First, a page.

Most of us get tense when we hear the big C(ancer) word, others don’t speak about it at all and some become activists by creating awareness of this disease after losing someone close to them. We’re here to tell you that wherever you fall on this spectrum, it’s important to understand the hype around breast Cancer.

Why have a whole month dedicated to this disease? Well, we’ve done some research and it shows that breast Cancer is the most common cancer in women worldwide, with nearly 1.7 million new cases diagnosed, according to research done in 2012. This is why we’re saying it’s important to take control and educate yourself on everything you need to know about breast cancer, including getting intimate with your breasts and performing regular breast examinations – which could lead to early detection of breast Cancer and makes all the difference.

Let’s get to the basics, shall we?

While breast cancer affects anyone with breasts (so, everyone), no form of breast Cancer is the same. Some forms are particularly aggressive towards the beginning and cannot be treated while others are also aggressive from the beginning but can be treated. So, it’s important to note that one person’s Cancer journey cannot be compared to another’s, as breast Cancer manifests itself differently in different people based on genetics. Doctor’s usually classify these differences in stages of the Cancer’s aggression.

However, when it comes to the causes of breast Cancer, it’s important to know that it lays dormant in everyone’s blood and things in your life, environment or diet can ‘activate’ Cancer. Some of these causes are:

  1. Getting older.The risk for breast cancer increases with age; most breast cancers are diagnosed after age 50.
  2. Genetic mutations.If anyone in your immediate family has had Cancer, specifically breast Cancer – it can be detected with a blood test that tests for the, BRCA1 and BRCA2 genes. Women who test positively for one or both of these gene changes are at higher risk for breast and ovarian cancer. Knowing if you have any or both of these genes will allow you to make the decision whether to remove the area where breast Cancer could possibly develop with a mastectomy or double mastectomy, which could reduce breast Cancer from developing later in life.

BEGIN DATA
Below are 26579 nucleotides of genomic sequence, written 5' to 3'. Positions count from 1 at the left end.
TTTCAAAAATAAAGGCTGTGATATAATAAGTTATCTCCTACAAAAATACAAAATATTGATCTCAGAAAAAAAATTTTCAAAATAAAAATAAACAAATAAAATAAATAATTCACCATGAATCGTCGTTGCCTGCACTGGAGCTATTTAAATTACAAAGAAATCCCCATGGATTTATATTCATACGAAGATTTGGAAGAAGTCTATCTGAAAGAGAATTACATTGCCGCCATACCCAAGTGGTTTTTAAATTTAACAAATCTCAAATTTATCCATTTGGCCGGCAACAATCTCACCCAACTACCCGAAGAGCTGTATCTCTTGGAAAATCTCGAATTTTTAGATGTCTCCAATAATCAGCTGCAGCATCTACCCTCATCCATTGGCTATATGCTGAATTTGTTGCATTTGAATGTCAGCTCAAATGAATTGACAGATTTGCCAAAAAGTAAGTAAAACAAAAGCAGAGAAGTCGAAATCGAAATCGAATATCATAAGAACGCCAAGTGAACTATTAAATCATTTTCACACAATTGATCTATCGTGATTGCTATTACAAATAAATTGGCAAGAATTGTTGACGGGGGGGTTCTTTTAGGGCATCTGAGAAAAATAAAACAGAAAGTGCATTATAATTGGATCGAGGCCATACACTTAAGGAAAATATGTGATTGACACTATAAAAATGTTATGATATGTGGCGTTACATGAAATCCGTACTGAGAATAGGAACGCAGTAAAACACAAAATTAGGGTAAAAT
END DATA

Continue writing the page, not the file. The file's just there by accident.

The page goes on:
3. Early menstrual period.Women who start their periods before age 12 are exposed to hormones longer, raising the risk for breast cancer by a small amount.
  4. Late or no pregnancy.Having the first pregnancy after age 30 and never having a full-term pregnancy can raise breast cancer risk.
  5. Starting menopause after age 55.Like starting one’s period early, being exposed to estrogen hormones for a longer time later in life also raises the risk of breast cancer.
  6. Not being physically active.Women who are not physically active have a higher risk of getting breast cancer.
  7. Being overweight or obese after menopause.Older women who are overweight or obese have a higher risk of getting breast cancer than those at a normal weight.
  8. Having dense breasts.Dense breasts have more connective tissue than fatty tissue, which can sometimes make it hard to see tumors on a mammogram. Women with dense breasts are more likely to get breast cancer.
  9. Personal history of breast cancer.Women who have previously had breast cancer are more likely to get breast cancer a second time.
  10. Family history of breast cancer.A woman’s risk for breast cancer is higher if she has a mother, sister, or daughter (first-degree relative) or multiple family members on either her mother’s or father’s side of the family who have had breast cancer. Having a first-degree male relative with breast cancer also raises a woman’s risk.
  11. Previous treatment using radiation therapy.Women who have had radiation therapy to the chest or breasts before age 30 have a higher risk of getting breast cancer later in life.
  12. Regular exposure to toxic chemicals: Working with chemicals and radiation daily could raise a woman’s risk of getting breast or ovarian cancer.

The next thing we’ve heard being associated with breast Cancer is, ‘mammogram.’ But, what is it and who can go for one?

A mammogram is a screening test. A mammogram checks for breast Cancer and any other irregularities with the breast and breast tissue. If you’re a woman aged 40 or older, or a woman of high risk – which means you are in remission after being diagnosed with Cancer (A.K.A a breast Cancer survivor) a mammogram needs to be done annually. Research shows that mammograms for women under 40 years old are not usually recommended because breast tissue tends to be denser in young women, making mammograms less effective as a screening tool. However, this does not mean younger women cannot get breast Cancer or test for it at all – you can definitely do a self-examination of your breasts if you feel something is not as it should be, or speak to a doctor or two who can recommend whether you need to go for a mammogram or not.

If you’re thinking – “How do I do a self-exam on my breasts?” – It only takes 5 minutes to do daily, weekly or monthly. If something does feel wrong, you will know early enough that you need to see a doctor immediately. This timeliness could help treat the breast Cancer and stop it from spreading to other parts of the body. Let’s get to it…

5 Steps to a breast self-exam:

Remember that self-care is important, ladies! Delaying doctor’s appointments and leaving unusual bumps untreated until they ‘go away’ isn’t always the best thing to do when it comes to a pain or lump in your breasts (or anywhere else).

Here’s to all of you who have breast Cancer, those who have won the battle against Cancer and are now in remission, those with mastectomies and those who have lost the battle. We celebrate and remember you all this month – your fighting spirits give us strength. ✊????



Skip to toolbar